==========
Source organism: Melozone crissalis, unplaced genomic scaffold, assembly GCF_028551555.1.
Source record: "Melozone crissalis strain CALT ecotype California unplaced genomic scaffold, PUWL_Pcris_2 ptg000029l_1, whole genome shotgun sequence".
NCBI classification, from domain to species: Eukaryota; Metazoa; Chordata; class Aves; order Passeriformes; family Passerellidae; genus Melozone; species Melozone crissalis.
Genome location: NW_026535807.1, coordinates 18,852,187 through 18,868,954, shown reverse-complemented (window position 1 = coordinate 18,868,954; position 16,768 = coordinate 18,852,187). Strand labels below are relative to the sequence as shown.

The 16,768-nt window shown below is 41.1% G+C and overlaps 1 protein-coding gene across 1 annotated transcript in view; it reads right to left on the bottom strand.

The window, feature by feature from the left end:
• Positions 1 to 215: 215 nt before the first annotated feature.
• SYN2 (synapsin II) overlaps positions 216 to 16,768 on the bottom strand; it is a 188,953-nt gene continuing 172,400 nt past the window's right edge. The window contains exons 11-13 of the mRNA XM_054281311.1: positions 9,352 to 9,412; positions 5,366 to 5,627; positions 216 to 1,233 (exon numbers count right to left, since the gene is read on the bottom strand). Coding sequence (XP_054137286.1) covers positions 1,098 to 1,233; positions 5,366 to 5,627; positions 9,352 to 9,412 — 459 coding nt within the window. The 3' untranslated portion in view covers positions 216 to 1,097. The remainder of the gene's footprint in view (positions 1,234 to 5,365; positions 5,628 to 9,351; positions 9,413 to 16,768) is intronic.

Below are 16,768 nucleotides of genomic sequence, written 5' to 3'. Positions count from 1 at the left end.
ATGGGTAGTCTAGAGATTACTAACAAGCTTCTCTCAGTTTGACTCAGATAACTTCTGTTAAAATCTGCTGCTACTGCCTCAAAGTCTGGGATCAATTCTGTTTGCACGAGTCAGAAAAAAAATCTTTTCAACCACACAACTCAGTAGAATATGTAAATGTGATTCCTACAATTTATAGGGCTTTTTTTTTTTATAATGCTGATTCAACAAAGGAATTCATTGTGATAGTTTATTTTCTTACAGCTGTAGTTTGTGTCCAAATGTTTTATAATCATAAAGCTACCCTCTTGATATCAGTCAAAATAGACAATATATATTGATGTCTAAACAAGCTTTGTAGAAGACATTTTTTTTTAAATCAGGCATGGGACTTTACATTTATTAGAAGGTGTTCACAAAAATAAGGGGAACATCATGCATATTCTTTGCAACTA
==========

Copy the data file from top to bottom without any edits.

Source organism: Melozone crissalis, unplaced genomic scaffold, assembly GCF_028551555.1.
Source record: "Melozone crissalis strain CALT ecotype California unplaced genomic scaffold, PUWL_Pcris_2 ptg000029l_1, whole genome shotgun sequence".
NCBI classification, from domain to species: Eukaryota; Metazoa; Chordata; class Aves; order Passeriformes; family Passerellidae; genus Melozone; species Melozone crissalis.
Genome location: NW_026535807.1, coordinates 18,852,187 through 18,868,954, shown reverse-complemented (window position 1 = coordinate 18,868,954; position 16,768 = coordinate 18,852,187). Strand labels below are relative to the sequence as shown.

The 16,768-nt window shown below is 41.1% G+C and overlaps 1 protein-coding gene across 1 annotated transcript in view; it reads right to left on the bottom strand.

The window, feature by feature from the left end:
• Positions 1 to 215: 215 nt before the first annotated feature.
• SYN2 (synapsin II) overlaps positions 216 to 16,768 on the bottom strand; it is a 188,953-nt gene continuing 172,400 nt past the window's right edge. The window contains exons 11-13 of the mRNA XM_054281311.1: positions 9,352 to 9,412; positions 5,366 to 5,627; positions 216 to 1,233 (exon numbers count right to left, since the gene is read on the bottom strand). Coding sequence (XP_054137286.1) covers positions 1,098 to 1,233; positions 5,366 to 5,627; positions 9,352 to 9,412 — 459 coding nt within the window. The 3' untranslated portion in view covers positions 216 to 1,097. The remainder of the gene's footprint in view (positions 1,234 to 5,365; positions 5,628 to 9,351; positions 9,413 to 16,768) is intronic.

Below are 16,768 nucleotides of genomic sequence, written 5' to 3'. Positions count from 1 at the left end.
ATGGGTAGTCTAGAGATTACTAACAAGCTTCTCTCAGTTTGACTCAGATAACTTCTGTTAAAATCTGCTGCTACTGCCTCAAAGTCTGGGATCAATTCTGTTTGCACGAGTCAGAAAAAAAATCTTTTCAACCACACAACTCAGTAGAATATGTAAATGTGATTCCTACAATTTATAGGGCTTTTTTTTTTTATAATGCTGATTCAACAAAGGAATTCATTGTGATAGTTTATTTTCTTACAGCTGTAGTTTGTGTCCAAATGTTTTATAATCATAAAGCTACCCTCTTGATATCAGTCAAAATAGACAATATATATTGATGTCTAAACAAGCTTTGTAGAAGACATTTTTTTTTAAATCAGGCATGGGACTTTACATTTATTAGAAGGTGTTCACAAAAATAAGGGGAACATCATGCATATTCTTTGCAACTA